As the name suggests, a linear or rectilinear motion is the motion of an object in a straight line. We witness several examples of linear motion in our day-to-day lives. Some of these include the following: 

1. A sliding door

A sliding door is a perfect example of linear motion. The to-and-fro motion of the sliding door allows a person to enter or close the door. 

2. A person firing a bullet

A person firing a bullet is another good example of linear motion. When the bullet is fired, it leaves the barrel in a straight line. 


Firing a Bullet

3. The motion of a car on a flat road

The forward or backward motion of a car on a flat road is another great example to exhibit linear motion. 

Rotational Motion

Rotational or circular motion is the motion of a rigid body moving with a constant angular velocity about an axis. The rotational motion does not change the shape or size of an object. Let us further understand this with a few examples.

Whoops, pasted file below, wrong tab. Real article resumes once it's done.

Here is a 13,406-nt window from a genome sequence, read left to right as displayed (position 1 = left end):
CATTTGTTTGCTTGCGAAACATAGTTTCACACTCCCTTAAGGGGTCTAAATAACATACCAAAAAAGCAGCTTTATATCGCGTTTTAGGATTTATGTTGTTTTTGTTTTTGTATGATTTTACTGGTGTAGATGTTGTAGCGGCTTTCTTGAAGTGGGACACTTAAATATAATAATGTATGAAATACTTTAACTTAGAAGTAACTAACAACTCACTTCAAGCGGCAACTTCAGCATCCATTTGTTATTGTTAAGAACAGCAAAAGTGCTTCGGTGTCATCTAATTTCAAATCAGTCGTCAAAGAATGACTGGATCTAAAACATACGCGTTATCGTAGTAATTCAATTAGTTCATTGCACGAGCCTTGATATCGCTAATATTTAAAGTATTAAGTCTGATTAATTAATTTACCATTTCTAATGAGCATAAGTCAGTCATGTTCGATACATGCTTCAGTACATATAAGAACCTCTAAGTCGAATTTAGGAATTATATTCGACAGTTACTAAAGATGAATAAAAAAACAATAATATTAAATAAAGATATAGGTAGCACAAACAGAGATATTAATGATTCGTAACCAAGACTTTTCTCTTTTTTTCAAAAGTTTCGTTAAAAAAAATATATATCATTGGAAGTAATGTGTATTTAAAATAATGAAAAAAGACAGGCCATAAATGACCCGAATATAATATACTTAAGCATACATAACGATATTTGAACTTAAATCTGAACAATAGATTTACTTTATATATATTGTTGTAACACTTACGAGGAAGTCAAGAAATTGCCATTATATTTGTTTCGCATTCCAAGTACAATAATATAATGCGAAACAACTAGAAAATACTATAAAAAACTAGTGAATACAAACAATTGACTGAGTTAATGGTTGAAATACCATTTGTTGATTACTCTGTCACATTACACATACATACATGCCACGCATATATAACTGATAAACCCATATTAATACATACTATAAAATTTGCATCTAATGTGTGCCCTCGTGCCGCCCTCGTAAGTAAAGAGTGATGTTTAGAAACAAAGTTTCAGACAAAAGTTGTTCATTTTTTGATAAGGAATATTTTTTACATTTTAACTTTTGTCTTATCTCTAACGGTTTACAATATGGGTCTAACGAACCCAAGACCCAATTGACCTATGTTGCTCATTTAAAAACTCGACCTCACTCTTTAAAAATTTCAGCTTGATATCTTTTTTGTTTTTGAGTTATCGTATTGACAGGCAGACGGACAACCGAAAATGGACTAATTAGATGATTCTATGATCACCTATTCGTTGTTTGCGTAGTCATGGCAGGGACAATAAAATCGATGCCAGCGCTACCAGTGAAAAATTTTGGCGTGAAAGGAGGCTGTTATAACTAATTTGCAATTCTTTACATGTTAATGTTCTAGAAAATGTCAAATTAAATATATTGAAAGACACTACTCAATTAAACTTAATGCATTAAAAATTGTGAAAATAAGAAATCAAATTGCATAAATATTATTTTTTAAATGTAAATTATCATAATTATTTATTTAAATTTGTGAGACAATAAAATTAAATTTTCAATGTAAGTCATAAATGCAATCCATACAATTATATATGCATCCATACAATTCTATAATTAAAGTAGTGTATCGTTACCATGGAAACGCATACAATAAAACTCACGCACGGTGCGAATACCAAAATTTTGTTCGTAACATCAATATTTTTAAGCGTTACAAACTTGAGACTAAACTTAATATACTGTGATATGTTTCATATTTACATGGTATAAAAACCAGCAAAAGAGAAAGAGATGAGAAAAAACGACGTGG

1. Earth Rotating about its Axis

The rotation of the Earth around its axis is a perfect example of rotational motion. The Earth rotates at a very slow and constant speed about its axis. 

 2. Rotation of a Ceiling Fan

A ceiling fan mounted on the roof of your house rotates in a clockwise direction when it is switched on. The speed of the fan at a time remains the same until it is changed using a regulator. 

3. Rotation of the Minute or Hour Hand of the Clock 

The rotation of different hands of the clock is another example of rotational motion. The hands of the clock move in a clockwise direction to complete a whole rotation around a fixed point. 

Oscillatory Motion

Oscillatory motion is also called periodic or repetitive motion. It is the to-and-fro motion of an object from its mean position. Some examples of oscillatory motion include the following.

1. A pendulum swinging

The to-and-fro motion of a pendulum from its mean position is an example of oscillatory motion.